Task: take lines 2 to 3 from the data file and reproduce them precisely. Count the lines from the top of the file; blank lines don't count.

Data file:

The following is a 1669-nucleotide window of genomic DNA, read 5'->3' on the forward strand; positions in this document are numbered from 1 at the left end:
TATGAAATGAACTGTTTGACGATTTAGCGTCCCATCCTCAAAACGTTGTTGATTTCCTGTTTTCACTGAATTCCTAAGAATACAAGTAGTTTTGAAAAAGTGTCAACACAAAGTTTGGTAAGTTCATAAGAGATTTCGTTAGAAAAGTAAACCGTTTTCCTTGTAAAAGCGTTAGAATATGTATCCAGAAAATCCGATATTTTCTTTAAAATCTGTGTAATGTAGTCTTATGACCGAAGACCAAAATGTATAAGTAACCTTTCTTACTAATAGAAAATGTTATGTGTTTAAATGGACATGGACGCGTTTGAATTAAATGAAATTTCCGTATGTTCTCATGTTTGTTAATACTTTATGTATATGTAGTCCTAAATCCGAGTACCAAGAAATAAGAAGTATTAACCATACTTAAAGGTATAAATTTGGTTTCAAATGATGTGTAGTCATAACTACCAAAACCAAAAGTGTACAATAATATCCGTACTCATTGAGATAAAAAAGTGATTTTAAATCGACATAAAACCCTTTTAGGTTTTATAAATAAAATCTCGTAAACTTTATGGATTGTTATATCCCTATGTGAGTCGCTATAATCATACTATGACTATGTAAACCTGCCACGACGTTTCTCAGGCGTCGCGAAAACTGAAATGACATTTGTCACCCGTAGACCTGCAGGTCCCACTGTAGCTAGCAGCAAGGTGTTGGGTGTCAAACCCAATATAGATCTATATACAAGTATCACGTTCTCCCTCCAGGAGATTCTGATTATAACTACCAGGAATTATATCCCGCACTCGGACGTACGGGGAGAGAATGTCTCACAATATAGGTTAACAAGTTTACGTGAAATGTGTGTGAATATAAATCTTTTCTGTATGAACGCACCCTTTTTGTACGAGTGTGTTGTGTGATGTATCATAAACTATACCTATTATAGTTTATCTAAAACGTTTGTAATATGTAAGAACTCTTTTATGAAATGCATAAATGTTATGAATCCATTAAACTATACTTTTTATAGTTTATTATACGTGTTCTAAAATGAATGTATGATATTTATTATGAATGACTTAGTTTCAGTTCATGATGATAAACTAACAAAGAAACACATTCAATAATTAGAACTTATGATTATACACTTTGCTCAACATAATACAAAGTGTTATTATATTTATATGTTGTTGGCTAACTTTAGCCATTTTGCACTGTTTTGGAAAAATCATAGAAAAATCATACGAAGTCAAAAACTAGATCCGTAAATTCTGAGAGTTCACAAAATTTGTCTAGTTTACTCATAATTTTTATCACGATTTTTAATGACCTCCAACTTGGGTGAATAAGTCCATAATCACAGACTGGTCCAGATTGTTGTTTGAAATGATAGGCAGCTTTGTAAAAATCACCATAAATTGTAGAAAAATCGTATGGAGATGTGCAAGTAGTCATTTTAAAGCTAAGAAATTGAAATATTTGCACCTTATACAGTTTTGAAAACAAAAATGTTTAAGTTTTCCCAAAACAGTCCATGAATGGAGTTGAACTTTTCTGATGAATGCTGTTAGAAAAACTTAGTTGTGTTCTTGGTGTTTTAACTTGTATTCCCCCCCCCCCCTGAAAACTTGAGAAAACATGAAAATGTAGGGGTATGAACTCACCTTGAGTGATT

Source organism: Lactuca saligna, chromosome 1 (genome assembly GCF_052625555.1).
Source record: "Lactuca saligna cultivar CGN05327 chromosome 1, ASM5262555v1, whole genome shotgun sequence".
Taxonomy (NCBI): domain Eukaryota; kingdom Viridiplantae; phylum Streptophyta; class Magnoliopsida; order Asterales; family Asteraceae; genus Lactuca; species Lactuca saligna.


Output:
TATGAAATGAACTGTTTGACGATTTAGCGTCCCATCCTCAAAACGTTGTTGATTTCCTGTTTTCACTGAATTCCTAAGAATACAAGTAGTTTTGAAAAAGTGTCAACACAAAGTTTGGTAAGTTCATAAGAGATTTCGTTAGAAAAGTAAACCGTTTTCCTTGTAAAAGCGTTAGAATATGTATCCAGAAAATCCGATATTTTCTTTAAAATCTGTGTAATGTAGTCTTATGACCGAAGACCAAAATGTATAAGTAACCTTTCTTACTAATAGAAAATGTTATGTGTTTAAATGGACATGGACGCGTTTGAATTAAATGAAATTTCCGTATGTTCTCATGTTTGTTAATACTTTATGTATATGTAGTCCTAAATCCGAGTACCAAGAAATAAGAAGTATTAACCATACTTAAAGGTATAAATTTGGTTTCAAATGATGTGTAGTCATAACTACCAAAACCAAAAGTGTACAATAATATCCGTACTCATTGAGATAAAAAAGTGATTTTAAATCGACATAAAACCCTTTTAGGTTTTATAAATAAAATCTCGTAAACTTTATGGATTGTTATATCCCTATGTGAGTCGCTATAATCATACTATGACTATGTAAACCTGCCACGACGTTTCTCAGGCGTCGCGAAAACTGAAATGACATTTGTCACCCGTAGACCTGCAGGTCCCACTGTAGCTAGCAGCAAGGTGTTGGGTGTCAAACCCAATATAGATCTATATACAAGTATCACGTTCTCCCTCCAGGAGATTCTGATTATAACTACCAGGAATTATATCCCGCACTCGGACGTACGGGGAGAGAATGTCTCACAATATAGGTTAACAAGTTTACGTGAAATGTGTGTGAATATAAATCTTTTCTGTATGAACGCACCCTTTTTGTACGAGTGTGTTGTGTGATGTATCATAAACTATACCTATTATAGTTTATCTAAAACGTTTGTAATATGTAAGAACTCTTTTATGAAATGCATAAATGTTATGAATCCATTAAACTATACTTTTTATAGTTTATTATACGTGTTCTAAAATGAATGTATGATATTTATTATGAATGACTTAGTTTCAGTTCATGATGATAAACTAACAAAGAAACACATTCAATAATTAGAACTTATGATTATACACTTTGCTCAACATAATACAAAGTGTTATTATATTTATATGTTGTTGGCTAACTTTAGCCATTTTGCACTGTTTTGGAAAAATCATAGAAAAATCATACGAAGTCAAAAACTAGATCCGTAAATTCTGAGAGTTCACAAAATTTGTCTAGTTTACTCATAATTTTTATCACGATTTTTAATGACCTCCAACTTGGGTGAATAAGTCCATAATCACAGACTGGTCCAGATTGTTGTTTGAAATGATAGGCAGCTTTGTAAAAATCACCATAAATTGTAGAAAAATCGTATGGAGATGTGCAAGTAGTCATTTTAAAGCTAAGAAATTGAAATATTTGCACCTTATACAGTTTTGAAAACAAAAATGTTTAAGTTTTCCCAAAACAGTCCATGAATGGAGTTGAACTTTTCTGATGAATGCTGTTAGAAAAACTTAGTTGTGTTCTTGGTGTTTTAACTTGTATTCCCCCCCCCCCCTGAAAACTTGAGAAAACATGAAAATGTAGGGGTATGAACTCACCTTGAGTGATT

Source organism: Lactuca saligna, chromosome 1 (genome assembly GCF_052625555.1).